By Anne Vazquez
Published in the May 2008 issue of Today’s Facility Manager
Boulder, CO is known for its relationship to the great outdoors. All year round, residents and visitors alike enjoy the natural beauty of the city and its surroundings as they pursue a variety of activities provided by the environs.
Since 1992, Recreational Equipment, Inc. (REI) has operated a retail store in Boulder. With its focus on outdoor gear and clothing—and the accompanying lifestyle—the national retail co-operative has expanded steadily in the market since its beginning in 1938. Based in Kent, WA, REI was founded by a group of Pacific Northwest mountaineers, and after seven decades has grown to nearly 100 retail locations throughout the United States.
With its philosophical genesis rooted in its core business, REI has taken care over the years not only to foster its customers’ interests in the great outdoors, but also to maintain its own relationship with the natural environment.
Designing and operating its stores to be both profitable and environmentally responsible is a hallmark of the company. In fact, when the opportunity to expand its Boulder location was presented, REI had been working on a Retail Prototype Initiative for several years. The purpose of the Initiative was to test both new retail concepts and the performance of green building features.
“The Boulder project is part of the larger Initiative at REI,” explains Doug Ludlow, project manager for the retailer. “The objective was to envision the future of REI stores and to think about five or 10 years down the road. What is the store going to look like? What types of systems and merchandising techniques would be used?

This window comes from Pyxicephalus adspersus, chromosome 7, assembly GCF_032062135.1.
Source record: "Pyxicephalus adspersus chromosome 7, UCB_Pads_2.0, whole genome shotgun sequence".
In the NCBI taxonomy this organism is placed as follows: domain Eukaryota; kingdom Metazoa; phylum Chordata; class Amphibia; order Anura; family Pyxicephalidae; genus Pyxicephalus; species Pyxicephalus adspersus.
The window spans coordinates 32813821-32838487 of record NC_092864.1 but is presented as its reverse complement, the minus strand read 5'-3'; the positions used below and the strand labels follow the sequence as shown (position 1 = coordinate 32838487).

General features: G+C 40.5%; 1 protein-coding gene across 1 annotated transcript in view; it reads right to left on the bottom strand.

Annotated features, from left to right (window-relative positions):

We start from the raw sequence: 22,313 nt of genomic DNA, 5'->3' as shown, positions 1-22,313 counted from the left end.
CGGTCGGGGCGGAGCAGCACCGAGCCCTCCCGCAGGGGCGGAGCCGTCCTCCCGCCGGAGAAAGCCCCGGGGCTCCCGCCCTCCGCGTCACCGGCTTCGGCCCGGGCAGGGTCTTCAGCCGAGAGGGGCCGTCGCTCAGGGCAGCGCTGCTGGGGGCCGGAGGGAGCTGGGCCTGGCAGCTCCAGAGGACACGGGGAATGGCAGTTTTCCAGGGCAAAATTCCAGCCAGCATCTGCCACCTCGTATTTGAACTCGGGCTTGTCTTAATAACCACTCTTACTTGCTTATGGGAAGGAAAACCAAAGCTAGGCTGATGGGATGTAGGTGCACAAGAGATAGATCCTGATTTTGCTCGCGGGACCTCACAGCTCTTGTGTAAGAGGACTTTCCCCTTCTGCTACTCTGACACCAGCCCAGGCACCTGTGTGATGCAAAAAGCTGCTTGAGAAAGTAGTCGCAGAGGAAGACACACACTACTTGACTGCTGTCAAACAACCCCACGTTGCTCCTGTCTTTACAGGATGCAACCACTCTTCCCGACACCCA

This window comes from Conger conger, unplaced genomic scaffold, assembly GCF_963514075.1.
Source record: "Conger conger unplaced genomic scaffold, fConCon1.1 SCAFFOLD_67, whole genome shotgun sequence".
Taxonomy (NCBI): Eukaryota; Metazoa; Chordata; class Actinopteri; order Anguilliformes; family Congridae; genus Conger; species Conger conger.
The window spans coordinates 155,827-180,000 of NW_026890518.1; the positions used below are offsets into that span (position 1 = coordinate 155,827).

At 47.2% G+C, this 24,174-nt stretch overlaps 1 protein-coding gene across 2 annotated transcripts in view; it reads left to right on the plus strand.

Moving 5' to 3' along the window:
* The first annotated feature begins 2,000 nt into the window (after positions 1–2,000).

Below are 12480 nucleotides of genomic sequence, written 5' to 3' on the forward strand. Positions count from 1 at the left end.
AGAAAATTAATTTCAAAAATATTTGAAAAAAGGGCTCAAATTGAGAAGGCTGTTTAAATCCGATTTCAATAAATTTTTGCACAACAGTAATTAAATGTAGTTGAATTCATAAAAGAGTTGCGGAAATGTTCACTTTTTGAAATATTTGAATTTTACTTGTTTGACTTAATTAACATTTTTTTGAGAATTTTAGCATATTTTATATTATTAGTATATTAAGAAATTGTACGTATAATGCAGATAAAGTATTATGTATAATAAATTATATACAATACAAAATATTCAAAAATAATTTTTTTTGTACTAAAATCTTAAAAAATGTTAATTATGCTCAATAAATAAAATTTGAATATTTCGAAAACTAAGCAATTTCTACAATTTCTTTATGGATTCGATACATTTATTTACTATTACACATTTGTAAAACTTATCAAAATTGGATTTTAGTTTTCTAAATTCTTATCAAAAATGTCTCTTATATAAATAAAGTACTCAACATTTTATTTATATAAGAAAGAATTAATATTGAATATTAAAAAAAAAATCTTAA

“We began working on a hypothetical two floor store in 2005,” continues Ludlow. “We went through a conceptual design process and design development, but we did not have a specific location in mind. However, about the time we finished up the prototype design we were presented with the opportunity to expand the Boulder location.”
This opportunity was brought about by a neighboring store vacating its space. And the project would increase the REI’s total square footage there from 22,000 square feet to 42,000.
Ludlow explains that, while the prototype design was for a two floor facility (since most REI locations feature this layout), the company wanted to take the opportunity to deliver some of the objectives for the Retail Prototype Initiative at that juncture.